The converters : Crayford BMC 1100 Estate (Hatchback)

The BMC 1100/1300 was a brilliant car out of the box, but that didn’t stop Crayford Engineering improving it, by offering a split-tailgate conversion that anticipated the hatchback-bodied Morris Nomad.

The soft-top version of this best-selling car only went on sale in 1969 following the launch of the Mk2 ADO16 in 1967…

Crayford 1100 Estate: a hatch by any other name

Hitting the market a couple of years before BMC’s own Traveller and Countryman estate versions of the BMC 1100 (ADO16), Crayford’s version was based on the standard saloon bodywork, giving it the advantage of having four passenger doors.

While the split-tailgate arrangement might look somewhat odd these days, it should be remembered that, at the time of its launch, both BMC’s existing Countryman models – the A40 and the A60 – had a similar set-up.

Having said that, the retention of the 1100’s boot-lid to form the lower part of the tailgate must have severely hampered access to the newly-expanded load area. On the plus side, the simplicity of the conversion, requiring only a new aluminium rear-window surround, boot-lid handle, hinges and struts, kept the cost down to just £79.

Finishing touches included the adaptation of the standard rear seat to allow it to fold in traditional estate-car style, a pair of lining panels and rubber floor matting for the boot area, and vinyl-covered C-pillar in a contrasting colour to the car’s bodywork, carrying a centrally-mounted Crayford badge.

Crayford Austin 1100 hatchback
Crayford Austin 1100 hatchback

Eight days to turn your 1100 into a hatchback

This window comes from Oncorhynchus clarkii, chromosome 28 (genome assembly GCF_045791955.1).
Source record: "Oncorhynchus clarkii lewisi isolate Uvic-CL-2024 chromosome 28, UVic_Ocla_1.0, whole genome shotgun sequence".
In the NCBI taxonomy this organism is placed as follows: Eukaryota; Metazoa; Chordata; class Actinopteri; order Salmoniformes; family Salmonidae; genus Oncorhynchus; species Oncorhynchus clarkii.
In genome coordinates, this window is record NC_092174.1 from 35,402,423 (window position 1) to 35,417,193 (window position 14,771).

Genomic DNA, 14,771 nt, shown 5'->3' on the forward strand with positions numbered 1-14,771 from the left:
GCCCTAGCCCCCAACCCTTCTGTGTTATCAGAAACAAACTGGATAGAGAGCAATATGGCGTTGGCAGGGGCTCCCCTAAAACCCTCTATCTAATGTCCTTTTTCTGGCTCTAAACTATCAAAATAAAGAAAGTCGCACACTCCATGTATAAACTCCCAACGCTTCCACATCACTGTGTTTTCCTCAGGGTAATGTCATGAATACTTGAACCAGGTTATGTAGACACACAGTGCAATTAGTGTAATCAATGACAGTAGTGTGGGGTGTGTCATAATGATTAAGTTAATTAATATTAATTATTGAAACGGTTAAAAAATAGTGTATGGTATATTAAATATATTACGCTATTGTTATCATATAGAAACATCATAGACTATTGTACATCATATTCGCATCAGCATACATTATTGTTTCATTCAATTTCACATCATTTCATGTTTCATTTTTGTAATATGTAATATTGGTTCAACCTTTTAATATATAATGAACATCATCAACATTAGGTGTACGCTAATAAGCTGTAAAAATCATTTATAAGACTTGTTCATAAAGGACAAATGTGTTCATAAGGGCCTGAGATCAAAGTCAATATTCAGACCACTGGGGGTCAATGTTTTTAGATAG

For £115, Crayford offered a ‘de luxe’ conversion, which included body-colour rear window surround, a carpeted load area with longitudinal protective strips and an automatically-operated load-bay light. The conversion work took just eight days, and was carried out under contract to Crayford by either FLM Panelcraft in London, or Methven & Thomas in Fife.

The car could be ordered through any of the 30 BMC dealers who already handled Crayford’s convertible Minis. Crayford’s press car was based on an MG 1100, but it is likely that the conversion could have been applied to any of the 1100 variants – with the exception, possibly, of the Vanden Plas Princess, whose more substantial rear seat might have been presented difficulties when it came to incorporating the folding mechanism.

It is not known either how many cars were actually converted, nor how many have survived, but a Wolseley version is known to have been in the hands of an enthusiast in Sussex, as a rolling restoration, in 1995, while an MG version surfaced in Portugal, in fair condition, that same year.

Declan Berridge

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